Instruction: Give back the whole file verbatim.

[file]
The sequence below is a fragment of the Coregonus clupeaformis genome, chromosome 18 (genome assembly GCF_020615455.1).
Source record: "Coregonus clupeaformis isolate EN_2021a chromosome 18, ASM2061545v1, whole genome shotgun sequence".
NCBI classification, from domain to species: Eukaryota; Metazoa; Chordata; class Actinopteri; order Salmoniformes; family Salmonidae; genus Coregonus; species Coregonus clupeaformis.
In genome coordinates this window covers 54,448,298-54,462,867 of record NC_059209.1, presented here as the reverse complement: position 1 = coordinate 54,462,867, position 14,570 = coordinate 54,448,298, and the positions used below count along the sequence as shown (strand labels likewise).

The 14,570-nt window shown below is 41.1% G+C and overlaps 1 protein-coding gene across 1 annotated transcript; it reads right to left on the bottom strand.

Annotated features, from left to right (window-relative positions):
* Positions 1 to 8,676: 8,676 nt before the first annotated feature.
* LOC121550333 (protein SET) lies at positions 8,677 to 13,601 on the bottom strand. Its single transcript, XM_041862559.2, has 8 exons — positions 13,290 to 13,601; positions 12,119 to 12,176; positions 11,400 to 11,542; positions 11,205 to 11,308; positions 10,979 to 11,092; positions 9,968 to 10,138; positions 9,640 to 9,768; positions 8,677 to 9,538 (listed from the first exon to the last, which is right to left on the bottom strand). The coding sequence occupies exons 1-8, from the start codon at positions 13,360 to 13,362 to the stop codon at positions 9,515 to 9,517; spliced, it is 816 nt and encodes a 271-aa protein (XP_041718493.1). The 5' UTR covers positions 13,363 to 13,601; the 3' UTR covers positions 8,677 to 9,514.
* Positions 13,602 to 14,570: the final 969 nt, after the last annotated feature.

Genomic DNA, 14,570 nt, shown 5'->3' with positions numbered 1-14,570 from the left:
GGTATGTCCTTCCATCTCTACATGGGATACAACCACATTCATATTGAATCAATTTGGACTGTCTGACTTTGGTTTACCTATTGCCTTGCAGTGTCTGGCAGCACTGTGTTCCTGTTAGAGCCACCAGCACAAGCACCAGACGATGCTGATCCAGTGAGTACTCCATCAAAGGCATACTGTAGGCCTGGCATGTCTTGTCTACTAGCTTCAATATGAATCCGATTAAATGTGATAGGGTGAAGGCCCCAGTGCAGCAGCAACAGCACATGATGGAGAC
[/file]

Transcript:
The sequence below is a fragment of the Coregonus clupeaformis genome, chromosome 18 (genome assembly GCF_020615455.1).
Source record: "Coregonus clupeaformis isolate EN_2021a chromosome 18, ASM2061545v1, whole genome shotgun sequence".
NCBI classification, from domain to species: Eukaryota; Metazoa; Chordata; class Actinopteri; order Salmoniformes; family Salmonidae; genus Coregonus; species Coregonus clupeaformis.
In genome coordinates this window covers 54,448,298-54,462,867 of record NC_059209.1, presented here as the reverse complement: position 1 = coordinate 54,462,867, position 14,570 = coordinate 54,448,298, and the positions used below count along the sequence as shown (strand labels likewise).

The 14,570-nt window shown below is 41.1% G+C and overlaps 1 protein-coding gene across 1 annotated transcript; it reads right to left on the bottom strand.

Annotated features, from left to right (window-relative positions):
* Positions 1 to 8,676: 8,676 nt before the first annotated feature.
* LOC121550333 (protein SET) lies at positions 8,677 to 13,601 on the bottom strand. Its single transcript, XM_041862559.2, has 8 exons — positions 13,290 to 13,601; positions 12,119 to 12,176; positions 11,400 to 11,542; positions 11,205 to 11,308; positions 10,979 to 11,092; positions 9,968 to 10,138; positions 9,640 to 9,768; positions 8,677 to 9,538 (listed from the first exon to the last, which is right to left on the bottom strand). The coding sequence occupies exons 1-8, from the start codon at positions 13,360 to 13,362 to the stop codon at positions 9,515 to 9,517; spliced, it is 816 nt and encodes a 271-aa protein (XP_041718493.1). The 5' UTR covers positions 13,363 to 13,601; the 3' UTR covers positions 8,677 to 9,514.
* Positions 13,602 to 14,570: the final 969 nt, after the last annotated feature.

Genomic DNA, 14,570 nt, shown 5'->3' with positions numbered 1-14,570 from the left:
GGTATGTCCTTCCATCTCTACATGGGATACAACCACATTCATATTGAATCAATTTGGACTGTCTGACTTTGGTTTACCTATTGCCTTGCAGTGTCTGGCAGCACTGTGTTCCTGTTAGAGCCACCAGCACAAGCACCAGACGATGCTGATCCAGTGAGTACTCCATCAAAGGCATACTGTAGGCCTGGCATGTCTTGTCTACTAGCTTCAATATGAATCCGATTAAATGTGATAGGGTGAAGGCCCCAGTGCAGCAGCAACAGCACATGATGGAGAC